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Detecting doctored documents - how Raman spectroscopy can help identify forged documents
16 April 2020
In this ever-progressing age of technological advancement more and more we witness the old remnants of technologies recede into history. It now appears, in the advent of the modern era, print is endangered. Personal computers with access to the internet now permeate the daily life of people across the world offering easy access to literature that only decades before would have required printing. Your very reading of this article enforces the point.
Understandably, advancements in the way we access and handle information has led many people to even question the future validity of the ultimate written medium - old-fashioned pen and paper. Though where print media is stubbornly falling to alternatives, writing persists as the most convenient and accessible way of conveying information. We can safely say pen and paper will be sticking around for a few years yet.
This does present some interesting challenges however, notably, when it comes to the validation of written works. A prime example presents itself within the realm of legal documentation - contracts and agreements. Despite the growth of e-commerce, the norm for signing legal documents remains a handwritten signature on paper. Moreover, authenticated documents are required to be signed before a notary public, all seals must be originals, all certifications must match. How then, do we go about validating these documents, how can we ensure a signature is original? Unlike electronic documents there are no methods of tracking contributors or alterations. What if an entrepreneurial rogue changes an initial on a mortgage agreement, or adds an additional zero on the cheque they received? It is vitally important that we can determine the authenticity of writing for these reasons. The answer to this challenge comes in one elegant form, spectroscopic Raman analysis. One of the world's leading instruments in this field being Renshaw's inVia™ confocal Raman microscope.
Crossing ink analysis
A technique is required to determine ink composition to establish if a document contains changes made with different pens. There are many different types of inks; colours may be the same, but chemically they can be different. Raman analysis allows for rapid, non-destructive testing of questioned areas with the specificity to distinguish similar ink types that may visually look identical. Recently Renishaw has been taking this investigation further and exploring how to determine the crossing order of two ink lines originating from different pens. Traditionally this has been a difficult challenge to approach; the inconsistent background of paper and the requirement to interpret chemical images introduce large degrees of uncertainty. How then, can the inVia reliably determine the origin of additional ink lines on paper?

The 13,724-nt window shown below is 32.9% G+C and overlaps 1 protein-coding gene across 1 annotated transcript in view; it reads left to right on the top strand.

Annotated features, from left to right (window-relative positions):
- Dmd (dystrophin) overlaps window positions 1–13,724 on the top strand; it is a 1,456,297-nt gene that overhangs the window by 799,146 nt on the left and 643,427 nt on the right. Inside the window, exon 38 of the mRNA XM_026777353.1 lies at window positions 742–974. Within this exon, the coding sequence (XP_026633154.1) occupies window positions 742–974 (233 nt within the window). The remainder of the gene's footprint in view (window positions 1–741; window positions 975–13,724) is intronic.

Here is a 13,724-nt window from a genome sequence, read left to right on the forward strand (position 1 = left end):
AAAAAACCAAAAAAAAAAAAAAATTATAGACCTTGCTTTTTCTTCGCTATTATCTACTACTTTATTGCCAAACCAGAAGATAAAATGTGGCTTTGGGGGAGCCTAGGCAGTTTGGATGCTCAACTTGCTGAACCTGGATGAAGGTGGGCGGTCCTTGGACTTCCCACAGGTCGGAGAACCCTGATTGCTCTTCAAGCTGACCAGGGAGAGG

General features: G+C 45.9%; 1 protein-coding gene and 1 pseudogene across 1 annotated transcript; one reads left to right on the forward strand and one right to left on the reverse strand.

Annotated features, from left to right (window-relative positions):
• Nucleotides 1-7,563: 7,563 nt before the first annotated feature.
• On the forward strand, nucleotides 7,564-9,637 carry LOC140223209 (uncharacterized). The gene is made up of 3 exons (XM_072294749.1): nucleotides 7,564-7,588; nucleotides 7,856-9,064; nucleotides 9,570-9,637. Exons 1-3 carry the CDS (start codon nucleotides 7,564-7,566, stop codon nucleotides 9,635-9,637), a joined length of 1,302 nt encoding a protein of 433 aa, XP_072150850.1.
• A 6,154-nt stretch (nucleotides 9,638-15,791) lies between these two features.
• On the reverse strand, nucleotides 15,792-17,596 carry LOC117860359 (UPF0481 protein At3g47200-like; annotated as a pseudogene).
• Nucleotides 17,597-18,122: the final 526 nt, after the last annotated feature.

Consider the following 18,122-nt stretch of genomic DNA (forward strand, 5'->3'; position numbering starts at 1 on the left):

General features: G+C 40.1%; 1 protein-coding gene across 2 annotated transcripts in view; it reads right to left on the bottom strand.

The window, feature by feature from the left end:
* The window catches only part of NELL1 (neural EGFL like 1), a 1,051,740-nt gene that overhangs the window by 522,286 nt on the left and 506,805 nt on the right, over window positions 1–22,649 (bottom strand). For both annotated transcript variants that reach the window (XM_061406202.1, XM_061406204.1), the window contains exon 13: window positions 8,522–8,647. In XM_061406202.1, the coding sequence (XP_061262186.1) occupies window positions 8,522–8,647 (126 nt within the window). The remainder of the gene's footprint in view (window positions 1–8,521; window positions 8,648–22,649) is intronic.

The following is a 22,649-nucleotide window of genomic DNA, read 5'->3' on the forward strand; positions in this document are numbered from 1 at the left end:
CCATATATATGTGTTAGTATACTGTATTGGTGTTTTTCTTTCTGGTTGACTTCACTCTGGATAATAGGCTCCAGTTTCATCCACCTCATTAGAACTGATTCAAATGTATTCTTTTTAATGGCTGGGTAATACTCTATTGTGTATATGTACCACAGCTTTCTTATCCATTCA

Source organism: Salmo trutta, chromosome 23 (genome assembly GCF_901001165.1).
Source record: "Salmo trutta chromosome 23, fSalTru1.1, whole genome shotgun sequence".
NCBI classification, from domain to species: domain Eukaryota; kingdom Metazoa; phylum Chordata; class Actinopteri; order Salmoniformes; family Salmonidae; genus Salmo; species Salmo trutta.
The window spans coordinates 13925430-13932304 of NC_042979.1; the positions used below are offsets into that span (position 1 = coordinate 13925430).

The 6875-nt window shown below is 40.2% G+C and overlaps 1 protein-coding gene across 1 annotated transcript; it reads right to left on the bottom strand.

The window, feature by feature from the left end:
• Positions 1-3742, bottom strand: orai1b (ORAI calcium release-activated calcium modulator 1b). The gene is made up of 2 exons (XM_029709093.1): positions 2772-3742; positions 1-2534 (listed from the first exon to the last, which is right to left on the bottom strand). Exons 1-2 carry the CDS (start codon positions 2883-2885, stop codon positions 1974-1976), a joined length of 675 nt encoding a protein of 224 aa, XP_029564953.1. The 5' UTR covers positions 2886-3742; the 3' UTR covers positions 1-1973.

Renishaw has developed a new method to measure the ink order through the implementation of several techniques exclusive to Renishaw's systems. The premise lies in the analysis of each ink's coverage within the region where they cross. The crossing region is a mixture of both ink components, logically, the uppermost ink appears in the largest quantity when analysing using a laser impinging on the top surface. This is revealed using false colour images and concentration estimation techniques.
The process begins by capturing a white light image of the crossing region and surrounding area. To capture the composition of the crossing region, the area is scanned using StreamLine™ chemical imaging. This collects spectral information from the inks with a continually moving line-focused laser. The line focus has a lower power density than a traditional spot focus which allows for a greater laser power without damaging the ink layer. Once the data is gathered, distinct regions of the image are masked and pure references for each ink are obtained. The Masking Tool is available as part of Renishaw's WiRE software and is used to limit the data to be processed as defined by the thresholding of an image (e.g. white light or Raman) or by manual selection of an area of the scan.